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How Australian general practitioners engage in discussions about alcohol with their patients: a cross-sectional study
  1. Emma R Miller1,
  2. Imogen J Ramsey1,
  3. Ly Thi Tran1,
  4. George Tsourtos1,
  5. Genevieve Baratiny2,
  6. Ramesh Manocha3,
  7. Ian N Olver4
  1. 1Department of Public Health, Flinders University, Adelaide, South Australia, Australia
  2. 2University of Southern Queensland, Toowoomba, Queensland, Australia
  3. 3University of Sydney, Sydney, New South Wales, Australia
  4. 4Division of Health Sciences, University of South Australia, Adelaide, South Australia, Australia
  1. Correspondence to Dr Emma R Miller; emma.miller{at}flinders.edu.au

Abstract

Objective This study aimed to investigate factors that inhibit and facilitate discussion about alcohol between general practitioners (GPs) and patients.

Design Data analysis from a cross-sectional survey.

Setting and participants 894 GP delegates of a national health seminar series held in five capital cities of Australia in 2014.

Main outcome measures Likelihood of routine alcohol enquiry; self-assessed confidence in assessing and managing alcohol issues in primary healthcare.

Results Most GPs (87%) reported that they were likely to routinely ask patients about their alcohol consumption and had sufficient skills to manage alcohol issues (74%). Potential barriers to enquiring about alcohol included perceptions that patients are not always honest about alcohol intake (84%) and communication difficulties (44%). ‘I usually ask about alcohol’ was ranked by 36% as the number one presentation likely to prompt alcohol discussion. Altered liver function test results followed by suspected clinical depression were most frequently ranked in the top three presentations. Suspicious or frequent injuries, frequent requests for sickness certificates and long-term unemployment were ranked in the top three presentations by 20% or less. Confidence in managing alcohol issues independently predicted likelihood to ‘routinely ask’ about alcohol consumption. Lack of time emerged as the single most important barrier to routinely asking about alcohol. Lack of time was predicted by perceptions of competing health issues in patients, fear of eliciting negative responses and lower confidence in ability to manage alcohol-related issues.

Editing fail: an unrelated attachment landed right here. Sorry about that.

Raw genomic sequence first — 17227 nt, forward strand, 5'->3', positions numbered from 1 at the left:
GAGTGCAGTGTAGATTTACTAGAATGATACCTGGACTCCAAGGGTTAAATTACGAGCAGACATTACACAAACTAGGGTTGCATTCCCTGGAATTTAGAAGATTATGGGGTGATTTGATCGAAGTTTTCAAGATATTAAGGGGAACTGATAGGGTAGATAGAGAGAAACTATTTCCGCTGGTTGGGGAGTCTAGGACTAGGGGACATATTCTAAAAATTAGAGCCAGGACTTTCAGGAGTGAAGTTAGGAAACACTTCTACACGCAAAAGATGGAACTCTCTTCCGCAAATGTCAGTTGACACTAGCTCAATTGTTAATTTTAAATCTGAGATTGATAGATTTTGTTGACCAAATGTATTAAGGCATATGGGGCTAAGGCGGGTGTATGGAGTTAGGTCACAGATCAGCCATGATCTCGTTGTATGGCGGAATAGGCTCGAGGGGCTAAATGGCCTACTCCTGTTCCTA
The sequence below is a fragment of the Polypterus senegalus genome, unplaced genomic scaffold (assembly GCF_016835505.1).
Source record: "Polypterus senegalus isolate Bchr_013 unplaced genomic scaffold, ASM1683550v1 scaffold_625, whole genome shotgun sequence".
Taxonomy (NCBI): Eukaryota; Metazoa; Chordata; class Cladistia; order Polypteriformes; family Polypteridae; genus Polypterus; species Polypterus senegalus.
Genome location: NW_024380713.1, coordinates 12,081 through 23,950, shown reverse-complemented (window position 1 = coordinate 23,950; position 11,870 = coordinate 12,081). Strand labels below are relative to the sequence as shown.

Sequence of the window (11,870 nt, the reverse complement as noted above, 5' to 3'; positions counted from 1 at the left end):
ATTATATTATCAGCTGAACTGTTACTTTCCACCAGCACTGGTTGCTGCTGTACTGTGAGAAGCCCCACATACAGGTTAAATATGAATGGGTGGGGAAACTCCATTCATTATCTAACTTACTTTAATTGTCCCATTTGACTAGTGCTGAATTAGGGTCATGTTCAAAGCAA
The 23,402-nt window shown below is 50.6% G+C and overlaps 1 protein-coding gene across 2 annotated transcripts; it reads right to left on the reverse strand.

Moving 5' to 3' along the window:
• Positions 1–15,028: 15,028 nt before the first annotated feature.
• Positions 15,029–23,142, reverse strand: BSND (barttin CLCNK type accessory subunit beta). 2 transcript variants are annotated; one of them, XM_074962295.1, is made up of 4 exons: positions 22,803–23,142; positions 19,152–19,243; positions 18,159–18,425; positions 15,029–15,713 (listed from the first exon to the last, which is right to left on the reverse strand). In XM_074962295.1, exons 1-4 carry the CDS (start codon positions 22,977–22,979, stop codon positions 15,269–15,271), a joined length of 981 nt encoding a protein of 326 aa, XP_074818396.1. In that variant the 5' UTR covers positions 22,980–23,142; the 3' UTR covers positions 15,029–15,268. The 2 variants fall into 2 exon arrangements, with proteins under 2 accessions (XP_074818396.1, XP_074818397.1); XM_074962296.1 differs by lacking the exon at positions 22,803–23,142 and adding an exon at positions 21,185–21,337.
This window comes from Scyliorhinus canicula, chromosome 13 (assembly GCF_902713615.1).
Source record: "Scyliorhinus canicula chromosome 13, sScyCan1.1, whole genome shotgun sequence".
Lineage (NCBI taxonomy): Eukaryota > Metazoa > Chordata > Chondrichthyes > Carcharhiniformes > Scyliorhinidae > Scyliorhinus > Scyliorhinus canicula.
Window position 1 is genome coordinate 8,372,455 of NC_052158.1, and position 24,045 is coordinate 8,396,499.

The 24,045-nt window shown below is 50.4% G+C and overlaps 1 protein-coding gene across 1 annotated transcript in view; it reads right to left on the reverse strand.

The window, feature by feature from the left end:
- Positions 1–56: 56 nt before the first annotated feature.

Conclusions Improving GPs' confidence and ability to identify, assess and manage at-risk drinking through relevant education may facilitate greater uptake of alcohol-related enquiries in general practice settings. Routine establishment of brief alcohol assessments might improve confidence in managing alcohol issues, reduce the time burden in risk assessment, decrease potential stigma associated with raising alcohol issues and reduce the potential for negative responses from patients.

  • PREVENTIVE MEDICINE
  • PRIMARY CARE

This is an Open Access article distributed in accordance with the Creative Commons Attribution Non Commercial (CC BY-NC 4.0) license, which permits others to distribute, remix, adapt, build upon this work non-commercially, and license their derivative works on different terms, provided the original work is properly cited and the use is non-commercial. See: http://creativecommons.org/licenses/by-nc/4.0/

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Footnotes

  • Contributors ERM developed and implemented the survey, coordinated the statistical analysis and participated in the drafting of the manuscript. IJR participated in the drafting of the manuscript and LTT undertook all preliminary analyses and contributed to the drafting of the manuscript. GT contributed to the preliminary analysis and the drafting of the manuscript. RM participated in the survey design, administered and collated paper survey data and contributed to manuscript. GB and INO participated in the design of the study, commented on the analysis and helped draft the manuscript. All authors read and approved the final manuscript.

  • Funding This work was supported by the Australian Research Council, grant number LP 120200175, and Linkage Partners Cancer Council Australia and Drug and Alcohol Services of South Australia.

  • Competing interests None declared.

  • Ethics approval University of Adelaide Human Research Ethics Committee.

  • Provenance and peer review Not commissioned; externally peer reviewed.

  • Data sharing statement No additional data are available.

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